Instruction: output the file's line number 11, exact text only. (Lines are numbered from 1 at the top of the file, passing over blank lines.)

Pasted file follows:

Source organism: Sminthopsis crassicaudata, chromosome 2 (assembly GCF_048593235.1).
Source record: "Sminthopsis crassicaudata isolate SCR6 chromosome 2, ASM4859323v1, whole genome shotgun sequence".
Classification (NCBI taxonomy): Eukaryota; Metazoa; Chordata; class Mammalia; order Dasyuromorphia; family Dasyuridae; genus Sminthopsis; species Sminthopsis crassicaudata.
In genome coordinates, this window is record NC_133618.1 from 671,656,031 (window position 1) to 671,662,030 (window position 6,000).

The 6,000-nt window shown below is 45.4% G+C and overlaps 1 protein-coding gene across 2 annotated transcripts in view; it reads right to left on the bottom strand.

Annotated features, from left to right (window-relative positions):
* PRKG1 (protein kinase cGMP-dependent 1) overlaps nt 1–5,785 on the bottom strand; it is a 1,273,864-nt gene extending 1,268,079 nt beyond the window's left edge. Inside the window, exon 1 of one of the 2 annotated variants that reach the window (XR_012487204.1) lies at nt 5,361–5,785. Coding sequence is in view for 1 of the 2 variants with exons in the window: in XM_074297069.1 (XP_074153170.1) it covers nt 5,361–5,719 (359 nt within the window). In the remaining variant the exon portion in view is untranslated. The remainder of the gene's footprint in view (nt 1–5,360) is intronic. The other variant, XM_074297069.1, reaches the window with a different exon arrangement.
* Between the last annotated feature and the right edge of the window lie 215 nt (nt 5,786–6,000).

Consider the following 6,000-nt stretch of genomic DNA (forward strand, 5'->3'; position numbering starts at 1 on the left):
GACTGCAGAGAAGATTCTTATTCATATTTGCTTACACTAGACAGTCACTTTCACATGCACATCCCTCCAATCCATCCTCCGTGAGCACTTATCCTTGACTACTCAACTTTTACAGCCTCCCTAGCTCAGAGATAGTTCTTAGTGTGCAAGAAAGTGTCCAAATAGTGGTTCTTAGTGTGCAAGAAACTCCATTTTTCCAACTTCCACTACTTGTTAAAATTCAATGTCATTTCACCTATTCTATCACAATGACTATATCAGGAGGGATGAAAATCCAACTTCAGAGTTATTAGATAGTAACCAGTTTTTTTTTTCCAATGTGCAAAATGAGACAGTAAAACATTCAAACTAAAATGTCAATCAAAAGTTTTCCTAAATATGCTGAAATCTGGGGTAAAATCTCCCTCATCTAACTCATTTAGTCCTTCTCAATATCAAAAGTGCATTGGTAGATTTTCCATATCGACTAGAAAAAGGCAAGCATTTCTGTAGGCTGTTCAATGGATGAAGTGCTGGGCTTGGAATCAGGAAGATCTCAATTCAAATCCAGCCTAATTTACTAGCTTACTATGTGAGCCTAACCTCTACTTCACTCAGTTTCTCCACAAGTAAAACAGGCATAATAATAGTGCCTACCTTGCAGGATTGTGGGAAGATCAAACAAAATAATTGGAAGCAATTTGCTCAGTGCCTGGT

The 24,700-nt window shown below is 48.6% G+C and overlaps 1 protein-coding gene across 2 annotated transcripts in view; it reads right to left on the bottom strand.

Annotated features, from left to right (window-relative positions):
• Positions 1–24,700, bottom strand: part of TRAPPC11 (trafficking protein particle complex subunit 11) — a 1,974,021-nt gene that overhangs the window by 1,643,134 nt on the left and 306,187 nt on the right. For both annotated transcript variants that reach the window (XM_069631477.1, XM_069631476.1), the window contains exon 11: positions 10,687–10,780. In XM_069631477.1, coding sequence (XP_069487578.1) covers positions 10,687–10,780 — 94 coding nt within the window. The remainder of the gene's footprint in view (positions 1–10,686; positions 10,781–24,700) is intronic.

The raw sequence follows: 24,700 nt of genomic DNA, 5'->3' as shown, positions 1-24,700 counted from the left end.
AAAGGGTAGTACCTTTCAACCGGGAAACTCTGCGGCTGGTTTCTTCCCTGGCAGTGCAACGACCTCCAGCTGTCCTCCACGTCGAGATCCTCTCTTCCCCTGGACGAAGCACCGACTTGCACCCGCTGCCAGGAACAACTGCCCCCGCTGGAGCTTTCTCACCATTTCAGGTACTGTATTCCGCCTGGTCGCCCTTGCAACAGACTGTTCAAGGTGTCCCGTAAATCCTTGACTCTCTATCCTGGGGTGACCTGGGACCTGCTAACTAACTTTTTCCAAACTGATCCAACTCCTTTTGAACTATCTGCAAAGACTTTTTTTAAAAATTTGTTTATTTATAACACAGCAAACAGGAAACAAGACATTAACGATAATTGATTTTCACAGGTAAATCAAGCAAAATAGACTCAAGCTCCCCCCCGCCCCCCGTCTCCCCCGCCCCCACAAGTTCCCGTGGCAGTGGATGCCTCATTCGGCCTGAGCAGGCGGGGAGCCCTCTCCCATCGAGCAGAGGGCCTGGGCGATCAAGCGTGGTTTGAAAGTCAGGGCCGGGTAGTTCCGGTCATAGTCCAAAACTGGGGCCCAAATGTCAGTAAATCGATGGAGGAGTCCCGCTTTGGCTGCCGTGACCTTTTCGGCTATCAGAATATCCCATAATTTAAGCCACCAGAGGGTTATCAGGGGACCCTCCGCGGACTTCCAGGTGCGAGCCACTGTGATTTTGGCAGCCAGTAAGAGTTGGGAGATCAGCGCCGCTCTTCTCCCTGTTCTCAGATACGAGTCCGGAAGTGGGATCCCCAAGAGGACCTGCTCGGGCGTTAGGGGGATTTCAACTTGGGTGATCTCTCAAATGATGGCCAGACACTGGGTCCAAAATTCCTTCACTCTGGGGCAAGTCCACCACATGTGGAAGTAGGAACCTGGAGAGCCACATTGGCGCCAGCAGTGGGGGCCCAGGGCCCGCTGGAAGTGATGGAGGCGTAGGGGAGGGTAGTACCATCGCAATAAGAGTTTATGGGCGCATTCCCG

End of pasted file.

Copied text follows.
The 24,700-nt window shown below is 48.6% G+C and overlaps 1 protein-coding gene across 2 annotated transcripts in view; it reads right to left on the bottom strand.